By Susan Begeman Steiner
I am discovering how freeing it is to choose not to speak rather than say something that I might normally say. When I am quiet instead of telling that great story or making a witty comment, it changes everything. Suddenly – pang! -- there is a silent moment.
A conversation that includes moments of silence is like a sailboat moving along in harmony with the wind. A good sailor is aware of the wind at all times and sailing could be seen as a creation between man, boat and wind. It is certainly not a prescribed activity. In the same way, if we are quiet enough to be aware during conversations, they can be refreshing and creative also.
Often we find ourselves talking to fill the silence. Talking because we feel it’s expected of us as a boss, friend or teacher. Talking because we want attention.
Many conversations seem to move at the pace of a speedboat cutting through the waves on the surface of a lake. The speed is possible because most conversations are scripted. We know what we are expected to say, because we’ve said it many times. Here are some familiar conversation scenarios:
#1 "I know best:" State your opinion, listen to see if the other person agrees, then, if she doesn’t, restate your opinion or give more evidence to support it.
#2 Complaining: Complain about something with someone and then discuss who is to blame or wonder together why everyone is so stupid.
#3 One-upmanship: Tell an entertaining story and after someone else tells an even more entertaining story, tell a joke so everyone will laugh.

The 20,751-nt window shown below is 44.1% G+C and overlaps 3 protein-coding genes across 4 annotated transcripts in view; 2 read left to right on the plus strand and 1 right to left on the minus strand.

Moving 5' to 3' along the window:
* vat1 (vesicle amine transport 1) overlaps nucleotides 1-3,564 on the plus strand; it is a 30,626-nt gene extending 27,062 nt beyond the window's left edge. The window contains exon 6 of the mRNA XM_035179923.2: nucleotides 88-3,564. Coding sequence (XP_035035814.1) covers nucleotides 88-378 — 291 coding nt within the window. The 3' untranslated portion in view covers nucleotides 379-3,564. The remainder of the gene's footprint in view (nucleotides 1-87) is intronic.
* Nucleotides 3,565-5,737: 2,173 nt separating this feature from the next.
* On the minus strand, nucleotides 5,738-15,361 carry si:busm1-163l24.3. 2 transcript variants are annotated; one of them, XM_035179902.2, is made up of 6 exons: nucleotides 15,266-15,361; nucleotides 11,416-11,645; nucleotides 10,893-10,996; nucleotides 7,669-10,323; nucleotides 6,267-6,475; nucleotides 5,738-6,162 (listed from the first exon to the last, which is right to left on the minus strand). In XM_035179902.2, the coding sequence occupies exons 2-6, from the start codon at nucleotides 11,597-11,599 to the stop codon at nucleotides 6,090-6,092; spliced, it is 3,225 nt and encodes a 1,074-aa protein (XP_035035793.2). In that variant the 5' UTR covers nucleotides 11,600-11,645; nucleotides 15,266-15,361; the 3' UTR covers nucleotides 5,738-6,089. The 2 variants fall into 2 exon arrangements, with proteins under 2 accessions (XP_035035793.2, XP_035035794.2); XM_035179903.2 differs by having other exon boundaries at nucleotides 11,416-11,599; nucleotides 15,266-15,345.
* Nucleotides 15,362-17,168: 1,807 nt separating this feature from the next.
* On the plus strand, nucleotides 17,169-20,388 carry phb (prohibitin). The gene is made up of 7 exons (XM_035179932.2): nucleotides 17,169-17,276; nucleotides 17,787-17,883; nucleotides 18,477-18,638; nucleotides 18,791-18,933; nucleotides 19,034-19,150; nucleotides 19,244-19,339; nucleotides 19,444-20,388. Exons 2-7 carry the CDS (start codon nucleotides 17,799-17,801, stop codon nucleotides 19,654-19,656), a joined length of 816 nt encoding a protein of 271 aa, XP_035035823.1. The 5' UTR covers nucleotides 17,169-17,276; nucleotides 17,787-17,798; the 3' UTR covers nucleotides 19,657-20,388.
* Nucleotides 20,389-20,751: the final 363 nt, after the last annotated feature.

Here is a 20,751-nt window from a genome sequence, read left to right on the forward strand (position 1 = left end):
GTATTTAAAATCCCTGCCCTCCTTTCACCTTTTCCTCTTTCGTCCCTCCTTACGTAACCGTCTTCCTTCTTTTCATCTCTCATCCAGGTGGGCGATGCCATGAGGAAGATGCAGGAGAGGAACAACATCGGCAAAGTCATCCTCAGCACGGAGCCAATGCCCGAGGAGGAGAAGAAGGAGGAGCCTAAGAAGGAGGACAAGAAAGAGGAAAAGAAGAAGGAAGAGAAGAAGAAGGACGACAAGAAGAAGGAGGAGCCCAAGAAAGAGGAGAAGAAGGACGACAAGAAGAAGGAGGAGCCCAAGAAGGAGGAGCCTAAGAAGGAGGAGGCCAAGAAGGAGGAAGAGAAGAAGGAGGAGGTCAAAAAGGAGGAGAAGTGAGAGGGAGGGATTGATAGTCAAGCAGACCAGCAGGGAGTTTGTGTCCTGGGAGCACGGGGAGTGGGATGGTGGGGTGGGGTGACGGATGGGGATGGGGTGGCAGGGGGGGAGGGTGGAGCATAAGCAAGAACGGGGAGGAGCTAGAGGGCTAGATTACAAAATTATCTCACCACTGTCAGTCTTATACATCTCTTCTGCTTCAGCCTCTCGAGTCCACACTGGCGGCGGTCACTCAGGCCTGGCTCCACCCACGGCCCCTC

#4 Small Talk: Ask how someone’s doing, without really wanting to know the answer. Then say something neutral and be sure to mention the weather.
Silence breaks up the script. It becomes the invitation to experience which way the wind is blowing and let the conversation go into a more “organic” direction.
In the silent moments during a conversation, we can ponder and savor the last thing that was said, or give the opportunity for a new thought to arise or simply enjoy a moment or two of delicious silence.
How do you break the script? Here are some ideas:
• Ask about something the person just said. Then be quiet and really listen to his answer.
• Be quiet enough to begin to feel where the conversation wants to go naturally -- and then follow it there.
• Clear your mind, be mostly quiet and just enjoy a conversation whose outcome you cannot predict.
• Focus on being connected with the other person, instead of on what you will say next.
Choosing not to talk sometimes and being more quiet in general, can lead to a deeper experience of the moment and the resulting discovery of surprise at what is revealed.
Self-Help Book / Personal Development